Newspapers are not going to lose a government-mandated source of revenue, at least not this year. Arizona Public Radio’s Howard Fischer explains.
Current law requires new corporations to publish their articles of incorporation three times in a newspaper. There are similar publication requirement for other changes in corporate structure. Rep. John Kavanagh said the mandate is both outdated and no longer necessary. He said the Arizona Corporation Commission already makes the same information available on its website. His measure to eliminate the requirement drew fire from newspaper owners and publishers who said there is a need for independent verification that there has been a public notice. But, Kavanagh said there also were arguments that legislators should keep the publication requirements, even with Internet access, to keep smaller newspapers alive.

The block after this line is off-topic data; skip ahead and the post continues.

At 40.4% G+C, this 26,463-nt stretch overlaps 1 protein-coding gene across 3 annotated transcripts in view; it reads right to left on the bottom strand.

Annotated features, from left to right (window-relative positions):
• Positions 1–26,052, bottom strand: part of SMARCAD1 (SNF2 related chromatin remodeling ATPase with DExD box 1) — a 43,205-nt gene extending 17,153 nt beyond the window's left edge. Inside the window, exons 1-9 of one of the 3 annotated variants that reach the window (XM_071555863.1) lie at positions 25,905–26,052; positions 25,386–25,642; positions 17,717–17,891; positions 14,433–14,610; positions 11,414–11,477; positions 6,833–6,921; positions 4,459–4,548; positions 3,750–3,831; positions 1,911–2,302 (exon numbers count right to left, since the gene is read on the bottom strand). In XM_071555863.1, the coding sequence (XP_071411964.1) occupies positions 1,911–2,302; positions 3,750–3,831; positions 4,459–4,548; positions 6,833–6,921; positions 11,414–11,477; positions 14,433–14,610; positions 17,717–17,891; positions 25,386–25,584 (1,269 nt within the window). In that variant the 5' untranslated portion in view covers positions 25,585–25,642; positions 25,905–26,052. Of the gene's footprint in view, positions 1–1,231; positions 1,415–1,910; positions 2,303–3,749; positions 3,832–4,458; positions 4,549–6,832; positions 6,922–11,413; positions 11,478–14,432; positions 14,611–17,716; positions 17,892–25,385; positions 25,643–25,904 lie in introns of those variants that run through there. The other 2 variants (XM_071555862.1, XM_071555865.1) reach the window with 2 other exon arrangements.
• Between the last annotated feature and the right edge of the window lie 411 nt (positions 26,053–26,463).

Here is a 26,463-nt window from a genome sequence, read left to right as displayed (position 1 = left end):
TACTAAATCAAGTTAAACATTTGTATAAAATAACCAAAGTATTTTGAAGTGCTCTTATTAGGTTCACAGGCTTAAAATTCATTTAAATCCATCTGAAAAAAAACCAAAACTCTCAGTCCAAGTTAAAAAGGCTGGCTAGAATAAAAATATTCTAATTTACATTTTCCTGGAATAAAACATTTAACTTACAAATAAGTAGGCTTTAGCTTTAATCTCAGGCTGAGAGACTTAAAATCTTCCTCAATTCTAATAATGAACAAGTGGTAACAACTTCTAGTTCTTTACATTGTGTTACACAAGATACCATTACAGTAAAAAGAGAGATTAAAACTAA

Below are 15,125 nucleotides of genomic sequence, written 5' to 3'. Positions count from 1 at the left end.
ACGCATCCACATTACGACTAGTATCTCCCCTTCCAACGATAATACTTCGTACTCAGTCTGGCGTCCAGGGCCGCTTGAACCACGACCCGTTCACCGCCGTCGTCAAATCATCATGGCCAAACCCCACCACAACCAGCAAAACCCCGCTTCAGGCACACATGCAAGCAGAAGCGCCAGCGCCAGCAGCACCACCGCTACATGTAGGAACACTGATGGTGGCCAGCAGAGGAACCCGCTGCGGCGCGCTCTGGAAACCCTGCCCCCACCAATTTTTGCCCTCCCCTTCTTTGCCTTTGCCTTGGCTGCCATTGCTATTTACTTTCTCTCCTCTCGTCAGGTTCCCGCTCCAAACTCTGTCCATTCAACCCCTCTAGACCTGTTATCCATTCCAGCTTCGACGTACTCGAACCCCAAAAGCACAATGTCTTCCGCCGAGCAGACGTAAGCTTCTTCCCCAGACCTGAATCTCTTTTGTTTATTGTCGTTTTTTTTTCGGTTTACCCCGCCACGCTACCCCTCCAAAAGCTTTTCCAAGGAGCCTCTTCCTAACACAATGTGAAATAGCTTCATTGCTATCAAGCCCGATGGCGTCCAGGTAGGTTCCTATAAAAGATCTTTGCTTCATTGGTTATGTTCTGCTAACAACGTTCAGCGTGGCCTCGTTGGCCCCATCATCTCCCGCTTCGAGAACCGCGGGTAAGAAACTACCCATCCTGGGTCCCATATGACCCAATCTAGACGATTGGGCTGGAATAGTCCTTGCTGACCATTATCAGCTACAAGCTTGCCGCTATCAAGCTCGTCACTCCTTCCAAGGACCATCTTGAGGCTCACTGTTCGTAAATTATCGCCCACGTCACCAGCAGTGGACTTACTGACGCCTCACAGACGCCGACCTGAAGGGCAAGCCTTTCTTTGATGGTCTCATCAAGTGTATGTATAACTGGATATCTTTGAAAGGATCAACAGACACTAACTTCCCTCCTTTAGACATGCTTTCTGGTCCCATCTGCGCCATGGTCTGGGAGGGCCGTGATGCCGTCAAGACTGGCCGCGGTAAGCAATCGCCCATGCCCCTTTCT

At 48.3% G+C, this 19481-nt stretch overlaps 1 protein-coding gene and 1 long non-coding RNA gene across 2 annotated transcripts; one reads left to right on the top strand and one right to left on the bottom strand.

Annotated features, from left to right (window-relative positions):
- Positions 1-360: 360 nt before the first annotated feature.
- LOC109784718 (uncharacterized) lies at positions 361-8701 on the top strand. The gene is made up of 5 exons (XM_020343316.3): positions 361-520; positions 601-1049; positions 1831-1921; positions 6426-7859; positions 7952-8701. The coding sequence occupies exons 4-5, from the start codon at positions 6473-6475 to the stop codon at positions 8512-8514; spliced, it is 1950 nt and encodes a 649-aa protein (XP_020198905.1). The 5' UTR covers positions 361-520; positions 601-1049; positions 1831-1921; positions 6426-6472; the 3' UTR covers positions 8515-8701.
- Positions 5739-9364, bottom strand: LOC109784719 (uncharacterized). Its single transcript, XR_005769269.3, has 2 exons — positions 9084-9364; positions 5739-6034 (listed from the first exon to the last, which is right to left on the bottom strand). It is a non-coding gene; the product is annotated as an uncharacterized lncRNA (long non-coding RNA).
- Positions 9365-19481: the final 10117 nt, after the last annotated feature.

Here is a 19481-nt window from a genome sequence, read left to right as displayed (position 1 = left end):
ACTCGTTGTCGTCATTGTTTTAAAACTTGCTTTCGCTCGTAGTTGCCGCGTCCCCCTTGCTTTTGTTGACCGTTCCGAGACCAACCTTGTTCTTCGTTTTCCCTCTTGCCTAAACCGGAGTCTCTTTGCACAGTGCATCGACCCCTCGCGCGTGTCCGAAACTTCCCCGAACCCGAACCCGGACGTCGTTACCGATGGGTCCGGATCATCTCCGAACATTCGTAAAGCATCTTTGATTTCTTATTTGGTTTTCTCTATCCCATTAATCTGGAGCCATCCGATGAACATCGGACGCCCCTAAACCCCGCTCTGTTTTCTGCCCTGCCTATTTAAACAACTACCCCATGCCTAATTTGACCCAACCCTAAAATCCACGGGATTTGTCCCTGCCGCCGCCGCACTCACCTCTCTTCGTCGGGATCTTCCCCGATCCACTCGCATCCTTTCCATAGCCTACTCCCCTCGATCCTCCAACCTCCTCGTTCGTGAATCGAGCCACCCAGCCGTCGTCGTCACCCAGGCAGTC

“If we use that philosophy, we would require every auto manufacturer to put a buggy whip in the trunk because we would not want those buggy whip manufacturers to go out of business with the advent of the automobile. This is an anti-business favor to newspapers,” Kavanagh said.
But, Kavanagh was unable to gain the support of a majority of House colleagues when the measure came up for a vote Thursday, even after saying the requirement costs businesses $12 million a year.